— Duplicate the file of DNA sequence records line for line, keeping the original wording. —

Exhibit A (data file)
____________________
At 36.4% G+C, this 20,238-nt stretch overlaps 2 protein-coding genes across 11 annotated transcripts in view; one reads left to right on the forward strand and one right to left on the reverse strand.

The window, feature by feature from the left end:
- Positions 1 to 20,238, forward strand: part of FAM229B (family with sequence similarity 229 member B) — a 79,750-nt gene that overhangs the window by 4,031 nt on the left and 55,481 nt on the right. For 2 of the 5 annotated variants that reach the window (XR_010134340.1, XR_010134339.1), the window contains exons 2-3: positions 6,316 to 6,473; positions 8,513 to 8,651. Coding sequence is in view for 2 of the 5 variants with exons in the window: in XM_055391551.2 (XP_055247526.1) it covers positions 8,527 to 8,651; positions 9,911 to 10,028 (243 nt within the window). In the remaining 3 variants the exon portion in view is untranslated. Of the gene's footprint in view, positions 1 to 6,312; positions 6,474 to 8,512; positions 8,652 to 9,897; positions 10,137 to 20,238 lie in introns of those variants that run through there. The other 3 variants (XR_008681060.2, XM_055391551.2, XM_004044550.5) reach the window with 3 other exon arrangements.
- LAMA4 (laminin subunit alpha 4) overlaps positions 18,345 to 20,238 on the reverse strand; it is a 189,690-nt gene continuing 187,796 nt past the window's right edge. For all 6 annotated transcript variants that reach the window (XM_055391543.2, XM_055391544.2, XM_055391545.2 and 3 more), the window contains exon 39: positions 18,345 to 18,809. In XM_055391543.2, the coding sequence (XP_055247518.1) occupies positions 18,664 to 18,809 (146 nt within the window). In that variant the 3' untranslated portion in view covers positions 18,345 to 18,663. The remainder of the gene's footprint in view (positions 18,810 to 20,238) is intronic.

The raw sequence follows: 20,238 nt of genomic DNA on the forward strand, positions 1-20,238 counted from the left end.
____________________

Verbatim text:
At 36.4% G+C, this 20,238-nt stretch overlaps 2 protein-coding genes across 11 annotated transcripts in view; one reads left to right on the forward strand and one right to left on the reverse strand.

The window, feature by feature from the left end:
- Positions 1 to 20,238, forward strand: part of FAM229B (family with sequence similarity 229 member B) — a 79,750-nt gene that overhangs the window by 4,031 nt on the left and 55,481 nt on the right. For 2 of the 5 annotated variants that reach the window (XR_010134340.1, XR_010134339.1), the window contains exons 2-3: positions 6,316 to 6,473; positions 8,513 to 8,651. Coding sequence is in view for 2 of the 5 variants with exons in the window: in XM_055391551.2 (XP_055247526.1) it covers positions 8,527 to 8,651; positions 9,911 to 10,028 (243 nt within the window). In the remaining 3 variants the exon portion in view is untranslated. Of the gene's footprint in view, positions 1 to 6,312; positions 6,474 to 8,512; positions 8,652 to 9,897; positions 10,137 to 20,238 lie in introns of those variants that run through there. The other 3 variants (XR_008681060.2, XM_055391551.2, XM_004044550.5) reach the window with 3 other exon arrangements.
- LAMA4 (laminin subunit alpha 4) overlaps positions 18,345 to 20,238 on the reverse strand; it is a 189,690-nt gene continuing 187,796 nt past the window's right edge. For all 6 annotated transcript variants that reach the window (XM_055391543.2, XM_055391544.2, XM_055391545.2 and 3 more), the window contains exon 39: positions 18,345 to 18,809. In XM_055391543.2, the coding sequence (XP_055247518.1) occupies positions 18,664 to 18,809 (146 nt within the window). In that variant the 3' untranslated portion in view covers positions 18,345 to 18,663. The remainder of the gene's footprint in view (positions 18,810 to 20,238) is intronic.

The raw sequence follows: 20,238 nt of genomic DNA on the forward strand, positions 1-20,238 counted from the left end.